AIX: Past masters
Liz Longden | Photos © Antonius Van Arkel
T he importance of understanding history is at the heart of AIX’s architecture and, with two nominations in this year’s World Architecture Festival (WAF) awards, the Stockholm-based architects have shown that the past can, and should be, a beautiful and relevant part of our present.
The rural ruins of Sweden’s oldest surviving church and a 100-year-old university campus may not, at first glace, appear to have much in common. But both have been developed by AIX to international acclaim, with a common philosophy: that historic sites should be preserved not as relics, but as living sources of inspiration which help us to move towards a better future.
AIX take on projects from across a number of disciplines, including new constructions. However, with a studio dedicated to the renovation of historic buildings and the development of culturally important sites, a sensitivity towards the interplay of past and present permeates all their work.
It was this awareness which made them the perfect partners for both Sustainability House, a major new building on a campus of Stockholm’s Royal Institute of Technology (KTH), and Kata Farm, a protective shelter over the site of a thousand-year-old Viking church. These two very different projects, united by the importance of historical continuity, have both been nominated on the 2018 WAF shortlist.
A living complement
The brief for Sustainability House was to create a new building to house academic offices, in a location which is surrounded by listed buildings and situated within the bounds of Stockholm’s National City Park. This meant that the building had to not only be functional and innovative, but also respect the heritage and restrictions of the site and complement the existing architecture.
“If you’re building on a culturally or historically important site, there are a lot of things, like pieces to a puzzle, which have to fit together,” explains lead architect Sven Ahlénius. “You have to ensure a kind of continuity with the past, but at the same time, try to create something that has contemporary relevance, and which is also built as sustainably as possible. So those are the kind of questions that we work with a lot at AIX and which were also relevant here.”
The result was a building which Ahlénius describes as a “contemporary complement” to the existing buildings. Hand-laid red bricks and an intelligent play on perspective, which makes the building appear narrower, ensure that Sustainability House blends in harmoniously with its surroundings. Yet a bold window configuration gives an unashamedly contemporary aesthetic. The building’s functionality is also focused on the needs of the present, with the maximising of internal space, the opening up of the ground floor with large windows and clearly defined entrances, and, not least, a gold standard sustainable building certification (‘Miljöbyggnad Guld’) from the Sweden Green Building Council.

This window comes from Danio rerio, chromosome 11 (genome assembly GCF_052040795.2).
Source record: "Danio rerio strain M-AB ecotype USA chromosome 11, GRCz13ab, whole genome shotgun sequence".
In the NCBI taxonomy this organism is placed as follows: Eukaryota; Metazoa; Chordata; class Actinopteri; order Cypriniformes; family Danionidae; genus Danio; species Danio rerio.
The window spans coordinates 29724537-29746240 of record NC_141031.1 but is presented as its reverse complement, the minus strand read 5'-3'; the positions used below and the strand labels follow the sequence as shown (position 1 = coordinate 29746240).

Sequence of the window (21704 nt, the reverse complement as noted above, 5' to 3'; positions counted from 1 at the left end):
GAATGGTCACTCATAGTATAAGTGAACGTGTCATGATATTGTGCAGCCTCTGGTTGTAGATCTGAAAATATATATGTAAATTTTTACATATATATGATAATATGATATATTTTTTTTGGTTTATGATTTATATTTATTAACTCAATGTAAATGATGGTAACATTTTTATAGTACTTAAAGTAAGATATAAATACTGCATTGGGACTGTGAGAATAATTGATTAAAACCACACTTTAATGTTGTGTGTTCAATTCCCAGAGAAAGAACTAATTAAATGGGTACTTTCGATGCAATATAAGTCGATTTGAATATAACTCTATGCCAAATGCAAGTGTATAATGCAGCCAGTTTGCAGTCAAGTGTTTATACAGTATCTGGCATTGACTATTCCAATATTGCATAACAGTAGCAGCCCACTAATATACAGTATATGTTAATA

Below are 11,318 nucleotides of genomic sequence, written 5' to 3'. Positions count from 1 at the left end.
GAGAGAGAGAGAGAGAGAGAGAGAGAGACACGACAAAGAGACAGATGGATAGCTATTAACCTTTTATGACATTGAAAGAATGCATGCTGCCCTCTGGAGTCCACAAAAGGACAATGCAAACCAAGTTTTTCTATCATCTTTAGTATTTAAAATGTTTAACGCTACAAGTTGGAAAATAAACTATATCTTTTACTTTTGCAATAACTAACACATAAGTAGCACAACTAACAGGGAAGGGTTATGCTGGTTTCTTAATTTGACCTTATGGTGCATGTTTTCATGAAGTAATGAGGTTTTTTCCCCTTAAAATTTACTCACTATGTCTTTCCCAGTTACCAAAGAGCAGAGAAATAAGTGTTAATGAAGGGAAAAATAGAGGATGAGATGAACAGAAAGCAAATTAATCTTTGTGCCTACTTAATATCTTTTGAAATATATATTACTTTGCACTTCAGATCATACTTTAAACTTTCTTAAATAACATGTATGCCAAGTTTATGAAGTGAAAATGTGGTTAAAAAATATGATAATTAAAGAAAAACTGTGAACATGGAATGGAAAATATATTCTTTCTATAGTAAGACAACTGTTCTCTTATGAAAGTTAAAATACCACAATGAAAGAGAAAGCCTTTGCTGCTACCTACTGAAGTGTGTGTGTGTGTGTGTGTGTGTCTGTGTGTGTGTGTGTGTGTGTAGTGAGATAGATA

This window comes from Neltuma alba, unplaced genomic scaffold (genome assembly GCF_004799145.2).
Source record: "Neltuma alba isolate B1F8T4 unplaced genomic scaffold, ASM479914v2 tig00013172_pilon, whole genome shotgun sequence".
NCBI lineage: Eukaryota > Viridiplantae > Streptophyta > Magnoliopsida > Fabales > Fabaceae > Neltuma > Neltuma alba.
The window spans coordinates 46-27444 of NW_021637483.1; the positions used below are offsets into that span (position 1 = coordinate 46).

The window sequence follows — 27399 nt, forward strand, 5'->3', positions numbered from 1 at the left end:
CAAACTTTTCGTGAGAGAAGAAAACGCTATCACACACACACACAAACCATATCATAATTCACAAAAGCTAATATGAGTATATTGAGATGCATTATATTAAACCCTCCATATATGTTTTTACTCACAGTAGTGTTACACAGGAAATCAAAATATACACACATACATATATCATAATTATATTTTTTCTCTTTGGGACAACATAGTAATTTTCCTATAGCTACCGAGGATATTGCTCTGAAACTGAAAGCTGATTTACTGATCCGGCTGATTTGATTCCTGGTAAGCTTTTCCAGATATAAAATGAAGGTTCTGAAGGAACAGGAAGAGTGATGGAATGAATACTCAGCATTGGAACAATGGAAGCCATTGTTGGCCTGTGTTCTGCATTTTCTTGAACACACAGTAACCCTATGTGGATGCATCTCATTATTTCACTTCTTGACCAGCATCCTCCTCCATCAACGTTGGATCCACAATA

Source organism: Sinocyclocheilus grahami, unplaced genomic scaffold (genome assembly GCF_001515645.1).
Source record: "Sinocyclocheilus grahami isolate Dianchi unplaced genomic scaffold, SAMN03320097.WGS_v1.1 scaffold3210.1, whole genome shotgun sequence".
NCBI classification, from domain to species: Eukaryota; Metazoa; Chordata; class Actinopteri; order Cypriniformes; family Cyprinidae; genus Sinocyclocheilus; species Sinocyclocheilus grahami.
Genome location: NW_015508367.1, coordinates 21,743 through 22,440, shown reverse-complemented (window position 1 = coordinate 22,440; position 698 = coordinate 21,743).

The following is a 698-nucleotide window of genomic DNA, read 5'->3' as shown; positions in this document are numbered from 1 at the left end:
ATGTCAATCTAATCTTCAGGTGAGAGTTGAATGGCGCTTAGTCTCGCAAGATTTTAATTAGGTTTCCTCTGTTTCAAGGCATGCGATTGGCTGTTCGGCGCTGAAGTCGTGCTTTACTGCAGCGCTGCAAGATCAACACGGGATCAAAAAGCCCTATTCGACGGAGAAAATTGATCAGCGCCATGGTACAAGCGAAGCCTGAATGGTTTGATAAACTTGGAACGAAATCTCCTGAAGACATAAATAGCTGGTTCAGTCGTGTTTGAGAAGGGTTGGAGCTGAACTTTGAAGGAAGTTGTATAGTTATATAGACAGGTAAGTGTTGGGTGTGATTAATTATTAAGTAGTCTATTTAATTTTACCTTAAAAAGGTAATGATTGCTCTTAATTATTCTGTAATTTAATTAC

Telling a story
For Magnus Silfverhielm, lead architect on Kata Farm, historical continuity also has a more philosophical sense. The site in Varnhem, Västra Götaland, contains the crypt and foundations of a church dating from 900 AD, constructed on the orders of a Viking woman, Kata, and which may be Sweden’s oldest surviving room. AIX were asked to design a protective shelter for the ruins, which could also serve as a visitor centre.
Silfverhielm explains that the project was an opportunity to make a statement about the importance of history to contemporary society, particularly regarding the often forgotten role of women in Swedish history and the positive impact of contact with other cultures. The arrival of Christianity, Silfverhielm points out, brought with it new technologies and building techniques from abroad, which made the building of the stone church possible. “It is very important, particularly in the times in which we’re living, to tell this story of how the development of our country has always been dependent upon influences from other cultures,” he says.
Kata Farm pays homage to this peaceful co-existence of cultures in the symbolism of its triangular roof, which represents the religions of Christianity, Judaism and Islam, united by their common origin in the figure of Abraham. Strategically placed windows offer views onto the nearby medieval abbey, giving context of the development of Christianity, while Kata’s grave is visible through a glass floor. The choice of wood as a building material is not only sustainable and blends in harmoniously with the rural surroundings, but was also the material used on the first church on the site. Even the assembly of the wooden roofing boards is inspired by the construction techniques of Viking longboats.
“Architects have a very important role when it comes to cultural heritage,” Silfverhielm says. “We draw energy from a site and try to understand the significance of what has stood there, to then create something new that will link people to that past for generations to come.”
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